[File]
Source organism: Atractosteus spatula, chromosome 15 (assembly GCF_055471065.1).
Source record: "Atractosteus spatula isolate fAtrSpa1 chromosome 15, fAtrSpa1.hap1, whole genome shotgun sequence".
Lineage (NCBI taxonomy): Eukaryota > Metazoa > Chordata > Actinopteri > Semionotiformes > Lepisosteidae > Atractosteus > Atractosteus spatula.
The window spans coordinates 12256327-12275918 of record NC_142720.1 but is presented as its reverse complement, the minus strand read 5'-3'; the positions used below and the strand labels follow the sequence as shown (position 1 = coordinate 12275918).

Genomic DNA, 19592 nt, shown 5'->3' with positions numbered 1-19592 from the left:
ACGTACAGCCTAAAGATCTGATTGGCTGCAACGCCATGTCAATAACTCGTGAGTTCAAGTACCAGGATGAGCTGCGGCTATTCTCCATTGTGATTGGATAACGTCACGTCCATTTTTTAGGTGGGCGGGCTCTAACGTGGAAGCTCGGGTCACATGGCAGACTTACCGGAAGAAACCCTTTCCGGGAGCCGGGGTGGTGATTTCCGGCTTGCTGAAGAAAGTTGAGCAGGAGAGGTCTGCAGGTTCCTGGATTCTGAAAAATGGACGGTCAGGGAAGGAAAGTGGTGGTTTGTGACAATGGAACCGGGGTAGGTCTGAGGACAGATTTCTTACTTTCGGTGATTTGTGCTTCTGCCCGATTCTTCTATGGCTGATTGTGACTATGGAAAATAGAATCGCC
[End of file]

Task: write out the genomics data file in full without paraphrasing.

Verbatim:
Source organism: Atractosteus spatula, chromosome 15 (assembly GCF_055471065.1).
Source record: "Atractosteus spatula isolate fAtrSpa1 chromosome 15, fAtrSpa1.hap1, whole genome shotgun sequence".
Lineage (NCBI taxonomy): Eukaryota > Metazoa > Chordata > Actinopteri > Semionotiformes > Lepisosteidae > Atractosteus > Atractosteus spatula.
The window spans coordinates 12256327-12275918 of record NC_142720.1 but is presented as its reverse complement, the minus strand read 5'-3'; the positions used below and the strand labels follow the sequence as shown (position 1 = coordinate 12275918).

Genomic DNA, 19592 nt, shown 5'->3' with positions numbered 1-19592 from the left:
ACGTACAGCCTAAAGATCTGATTGGCTGCAACGCCATGTCAATAACTCGTGAGTTCAAGTACCAGGATGAGCTGCGGCTATTCTCCATTGTGATTGGATAACGTCACGTCCATTTTTTAGGTGGGCGGGCTCTAACGTGGAAGCTCGGGTCACATGGCAGACTTACCGGAAGAAACCCTTTCCGGGAGCCGGGGTGGTGATTTCCGGCTTGCTGAAGAAAGTTGAGCAGGAGAGGTCTGCAGGTTCCTGGATTCTGAAAAATGGACGGTCAGGGAAGGAAAGTGGTGGTTTGTGACAATGGAACCGGGGTAGGTCTGAGGACAGATTTCTTACTTTCGGTGATTTGTGCTTCTGCCCGATTCTTCTATGGCTGATTGTGACTATGGAAAATAGAATCGCC